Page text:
4.16.1 Sync points

A sync point is a point at which the simulation can detect whether it needs to stop and at which it can start and stop producing trace and events. The sync level determines where the sync points are in terms of simulated time.

Table 4-14 Sync levels and sync points

Sync level Description
0

OFF. Maximum simulation speed. No accuracy guarantees. In particular, the simulation cannot be stopped immediately, even from synchronous callbacks or model code, and the values of the PC and instruction count registers are generally out of date, even when read from synchronous callbacks or model code.

Use cases:

  • Simulations that do not require immediate stopping of any kind.
  • Free-running simulations that are used for software development.
  • Normal debugging sessions when no watchpoint is set.

The sync point is the end of the current quantum.

1

SYNC_STATE. Slightly slower than 0. It is possible to read up-to-date resource values from synchronous callbacks (syncEc=True) from the model and model code, for example the PC register. The simulation cannot be stopped immediately from within synchronous callbacks or model code.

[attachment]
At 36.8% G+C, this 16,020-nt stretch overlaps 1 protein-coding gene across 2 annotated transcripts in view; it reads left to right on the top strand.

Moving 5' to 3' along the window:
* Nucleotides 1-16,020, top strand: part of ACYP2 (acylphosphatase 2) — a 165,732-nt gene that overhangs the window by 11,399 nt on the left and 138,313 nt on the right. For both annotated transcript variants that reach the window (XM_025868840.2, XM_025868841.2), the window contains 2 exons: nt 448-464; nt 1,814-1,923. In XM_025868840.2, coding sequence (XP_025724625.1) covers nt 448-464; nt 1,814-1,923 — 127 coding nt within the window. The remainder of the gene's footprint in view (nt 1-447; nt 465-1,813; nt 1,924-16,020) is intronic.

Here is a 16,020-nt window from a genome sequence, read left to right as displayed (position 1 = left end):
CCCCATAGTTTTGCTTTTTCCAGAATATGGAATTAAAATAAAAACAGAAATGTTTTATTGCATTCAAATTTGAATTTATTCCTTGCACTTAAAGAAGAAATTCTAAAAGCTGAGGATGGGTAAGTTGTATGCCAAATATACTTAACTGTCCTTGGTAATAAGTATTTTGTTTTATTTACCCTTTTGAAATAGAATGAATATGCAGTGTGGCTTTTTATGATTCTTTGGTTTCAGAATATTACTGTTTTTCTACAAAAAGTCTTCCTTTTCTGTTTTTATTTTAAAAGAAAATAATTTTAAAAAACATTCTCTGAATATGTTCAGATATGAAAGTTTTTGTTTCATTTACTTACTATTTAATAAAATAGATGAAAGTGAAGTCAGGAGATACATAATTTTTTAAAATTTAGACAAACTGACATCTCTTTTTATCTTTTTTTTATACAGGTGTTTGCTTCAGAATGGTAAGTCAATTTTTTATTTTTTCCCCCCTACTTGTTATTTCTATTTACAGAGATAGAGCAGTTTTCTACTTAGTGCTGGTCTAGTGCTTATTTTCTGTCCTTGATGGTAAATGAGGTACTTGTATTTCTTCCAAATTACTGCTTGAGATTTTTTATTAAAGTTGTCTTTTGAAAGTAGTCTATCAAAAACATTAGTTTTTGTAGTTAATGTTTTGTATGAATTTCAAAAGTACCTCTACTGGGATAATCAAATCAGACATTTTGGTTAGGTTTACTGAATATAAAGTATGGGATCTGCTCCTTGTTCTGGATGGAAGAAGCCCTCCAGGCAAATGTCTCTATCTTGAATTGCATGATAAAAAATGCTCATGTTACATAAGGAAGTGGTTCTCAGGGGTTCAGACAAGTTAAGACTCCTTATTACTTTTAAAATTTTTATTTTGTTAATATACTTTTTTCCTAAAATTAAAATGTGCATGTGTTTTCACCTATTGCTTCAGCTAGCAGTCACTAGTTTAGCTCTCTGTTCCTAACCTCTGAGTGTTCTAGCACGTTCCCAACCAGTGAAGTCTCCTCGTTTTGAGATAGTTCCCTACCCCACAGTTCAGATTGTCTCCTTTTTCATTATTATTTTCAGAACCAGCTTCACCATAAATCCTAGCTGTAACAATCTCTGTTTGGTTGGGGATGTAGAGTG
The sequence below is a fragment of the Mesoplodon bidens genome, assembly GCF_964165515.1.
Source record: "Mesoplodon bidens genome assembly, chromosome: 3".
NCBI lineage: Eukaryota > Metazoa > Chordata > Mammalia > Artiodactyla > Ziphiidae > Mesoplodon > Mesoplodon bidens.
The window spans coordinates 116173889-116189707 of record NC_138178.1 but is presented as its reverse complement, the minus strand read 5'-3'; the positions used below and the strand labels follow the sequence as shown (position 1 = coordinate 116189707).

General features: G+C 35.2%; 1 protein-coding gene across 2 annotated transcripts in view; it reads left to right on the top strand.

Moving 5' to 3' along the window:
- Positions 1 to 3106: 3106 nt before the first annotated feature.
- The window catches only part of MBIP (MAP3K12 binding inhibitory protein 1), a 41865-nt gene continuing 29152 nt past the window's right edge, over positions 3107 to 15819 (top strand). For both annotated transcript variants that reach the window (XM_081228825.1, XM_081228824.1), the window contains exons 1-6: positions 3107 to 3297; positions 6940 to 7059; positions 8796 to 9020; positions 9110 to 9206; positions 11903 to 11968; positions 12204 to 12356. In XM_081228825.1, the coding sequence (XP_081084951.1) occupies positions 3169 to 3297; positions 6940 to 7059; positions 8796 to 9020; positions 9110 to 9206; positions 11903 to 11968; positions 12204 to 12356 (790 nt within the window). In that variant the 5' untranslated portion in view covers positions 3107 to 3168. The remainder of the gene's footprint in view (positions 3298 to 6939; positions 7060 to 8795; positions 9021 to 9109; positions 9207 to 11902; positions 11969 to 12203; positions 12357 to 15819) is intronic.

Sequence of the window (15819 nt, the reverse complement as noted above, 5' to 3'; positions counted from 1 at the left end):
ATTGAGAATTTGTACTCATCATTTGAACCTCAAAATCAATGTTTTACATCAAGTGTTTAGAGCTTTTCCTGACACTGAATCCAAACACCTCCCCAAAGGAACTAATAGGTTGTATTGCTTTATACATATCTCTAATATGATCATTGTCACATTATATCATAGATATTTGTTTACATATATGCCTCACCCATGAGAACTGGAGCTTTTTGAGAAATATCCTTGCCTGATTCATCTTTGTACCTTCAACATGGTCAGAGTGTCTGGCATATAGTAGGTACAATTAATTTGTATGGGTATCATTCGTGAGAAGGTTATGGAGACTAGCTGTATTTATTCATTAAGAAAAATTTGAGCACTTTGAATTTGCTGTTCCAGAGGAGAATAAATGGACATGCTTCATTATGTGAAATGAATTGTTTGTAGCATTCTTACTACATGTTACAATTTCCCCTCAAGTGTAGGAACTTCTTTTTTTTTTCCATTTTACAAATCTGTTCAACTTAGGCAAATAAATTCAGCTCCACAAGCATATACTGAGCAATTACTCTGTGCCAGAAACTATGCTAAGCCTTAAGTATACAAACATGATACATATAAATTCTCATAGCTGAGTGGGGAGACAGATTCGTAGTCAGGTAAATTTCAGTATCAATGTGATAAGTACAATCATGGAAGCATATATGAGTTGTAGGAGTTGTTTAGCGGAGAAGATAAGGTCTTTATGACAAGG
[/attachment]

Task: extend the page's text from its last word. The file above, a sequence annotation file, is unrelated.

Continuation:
Use cases:

  • External breakpoints that block the simulation.
  • Inspecting the processor state from within peripheral accesses.
2

POST_INSN_IO. Similar to 1 but slightly slower, and the simulation can be stopped immediately while executing I/O (LD/ST) instructions from within synchronous callbacks and model code by using the simulationTime_stop() function. The simulation stops after the currently executed I/O (LD/ST) instruction completed, post-instruction.

Use cases:

  • Watchpoints.
  • External breakpoints (breakpoints in peripherals).
  • Complex breakpoints built from LD/ST-related events.
The sync point is the same as for sync level 1, but additionally after every I/O instruction.
3

POST_INSN_ALL. Similar to 2 but slightly slower, and the simulation can be stopped immediately, independently of the instruction being executed. The simulation stops after the currently executed instruction completed (post-instruction).

Use case:

  • Complex breakpoints that are built from arbitrary events.
The sync point is the same as for sync level 2, but additionally after every instruction.

Use cases that require specific sync levels:

  • Watchpoints, or memory breakpoints, require sync level 2. This is handled transparently by the model and the sync level does not need to be requested by the watchpoint setter.
  • External breakpoints, in other words, breakpoints that are set in peripherals, behind a bridge, that can stop the simulation, use sync level 2.
  • Trace event-based breakpoints usually require sync level 2 or 3.
  • Events that inspect the state of cores, in particular the PC and instruction count, from within the ec_FOO() callback require sync level 1.
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